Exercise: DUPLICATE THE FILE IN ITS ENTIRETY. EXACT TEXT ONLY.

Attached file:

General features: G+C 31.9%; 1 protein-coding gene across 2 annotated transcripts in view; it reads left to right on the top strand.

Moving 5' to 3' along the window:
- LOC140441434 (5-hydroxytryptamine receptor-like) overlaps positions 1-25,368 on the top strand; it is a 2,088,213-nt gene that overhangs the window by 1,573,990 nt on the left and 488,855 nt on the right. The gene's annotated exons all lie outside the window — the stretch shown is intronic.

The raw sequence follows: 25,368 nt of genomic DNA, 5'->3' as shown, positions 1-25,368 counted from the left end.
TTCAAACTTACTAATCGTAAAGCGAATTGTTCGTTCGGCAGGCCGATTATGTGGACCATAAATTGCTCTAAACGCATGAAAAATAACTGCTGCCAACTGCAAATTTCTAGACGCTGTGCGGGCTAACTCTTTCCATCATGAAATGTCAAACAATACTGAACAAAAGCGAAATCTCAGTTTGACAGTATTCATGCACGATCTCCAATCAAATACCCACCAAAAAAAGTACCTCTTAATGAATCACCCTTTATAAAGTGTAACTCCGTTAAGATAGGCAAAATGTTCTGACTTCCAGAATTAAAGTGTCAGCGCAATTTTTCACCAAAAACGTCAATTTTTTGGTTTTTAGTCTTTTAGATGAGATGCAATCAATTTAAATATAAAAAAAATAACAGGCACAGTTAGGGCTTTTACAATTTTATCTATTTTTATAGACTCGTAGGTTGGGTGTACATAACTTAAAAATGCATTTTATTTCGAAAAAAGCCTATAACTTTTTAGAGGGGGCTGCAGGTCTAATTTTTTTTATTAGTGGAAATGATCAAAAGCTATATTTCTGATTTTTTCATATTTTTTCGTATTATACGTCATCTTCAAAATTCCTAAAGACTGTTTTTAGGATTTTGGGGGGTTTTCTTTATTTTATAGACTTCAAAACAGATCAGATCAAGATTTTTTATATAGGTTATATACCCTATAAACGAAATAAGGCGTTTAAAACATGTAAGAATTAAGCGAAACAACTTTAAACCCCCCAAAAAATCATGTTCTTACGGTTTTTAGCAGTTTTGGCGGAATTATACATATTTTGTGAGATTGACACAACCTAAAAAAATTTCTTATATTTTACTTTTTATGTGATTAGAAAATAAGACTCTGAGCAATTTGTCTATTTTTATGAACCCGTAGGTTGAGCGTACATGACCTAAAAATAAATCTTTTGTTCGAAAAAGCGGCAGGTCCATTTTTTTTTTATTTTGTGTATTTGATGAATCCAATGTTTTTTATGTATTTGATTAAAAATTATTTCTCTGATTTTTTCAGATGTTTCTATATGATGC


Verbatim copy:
General features: G+C 31.9%; 1 protein-coding gene across 2 annotated transcripts in view; it reads left to right on the top strand.

Moving 5' to 3' along the window:
- LOC140441434 (5-hydroxytryptamine receptor-like) overlaps positions 1-25,368 on the top strand; it is a 2,088,213-nt gene that overhangs the window by 1,573,990 nt on the left and 488,855 nt on the right. The gene's annotated exons all lie outside the window — the stretch shown is intronic.

The raw sequence follows: 25,368 nt of genomic DNA, 5'->3' as shown, positions 1-25,368 counted from the left end.
TTCAAACTTACTAATCGTAAAGCGAATTGTTCGTTCGGCAGGCCGATTATGTGGACCATAAATTGCTCTAAACGCATGAAAAATAACTGCTGCCAACTGCAAATTTCTAGACGCTGTGCGGGCTAACTCTTTCCATCATGAAATGTCAAACAATACTGAACAAAAGCGAAATCTCAGTTTGACAGTATTCATGCACGATCTCCAATCAAATACCCACCAAAAAAAGTACCTCTTAATGAATCACCCTTTATAAAGTGTAACTCCGTTAAGATAGGCAAAATGTTCTGACTTCCAGAATTAAAGTGTCAGCGCAATTTTTCACCAAAAACGTCAATTTTTTGGTTTTTAGTCTTTTAGATGAGATGCAATCAATTTAAATATAAAAAAAATAACAGGCACAGTTAGGGCTTTTACAATTTTATCTATTTTTATAGACTCGTAGGTTGGGTGTACATAACTTAAAAATGCATTTTATTTCGAAAAAAGCCTATAACTTTTTAGAGGGGGCTGCAGGTCTAATTTTTTTTATTAGTGGAAATGATCAAAAGCTATATTTCTGATTTTTTCATATTTTTTCGTATTATACGTCATCTTCAAAATTCCTAAAGACTGTTTTTAGGATTTTGGGGGGTTTTCTTTATTTTATAGACTTCAAAACAGATCAGATCAAGATTTTTTATATAGGTTATATACCCTATAAACGAAATAAGGCGTTTAAAACATGTAAGAATTAAGCGAAACAACTTTAAACCCCCCAAAAAATCATGTTCTTACGGTTTTTAGCAGTTTTGGCGGAATTATACATATTTTGTGAGATTGACACAACCTAAAAAAATTTCTTATATTTTACTTTTTATGTGATTAGAAAATAAGACTCTGAGCAATTTGTCTATTTTTATGAACCCGTAGGTTGAGCGTACATGACCTAAAAATAAATCTTTTGTTCGAAAAAGCGGCAGGTCCATTTTTTTTTTATTTTGTGTATTTGATGAATCCAATGTTTTTTATGTATTTGATTAAAAATTATTTCTCTGATTTTTTCAGATGTTTCTATATGATGC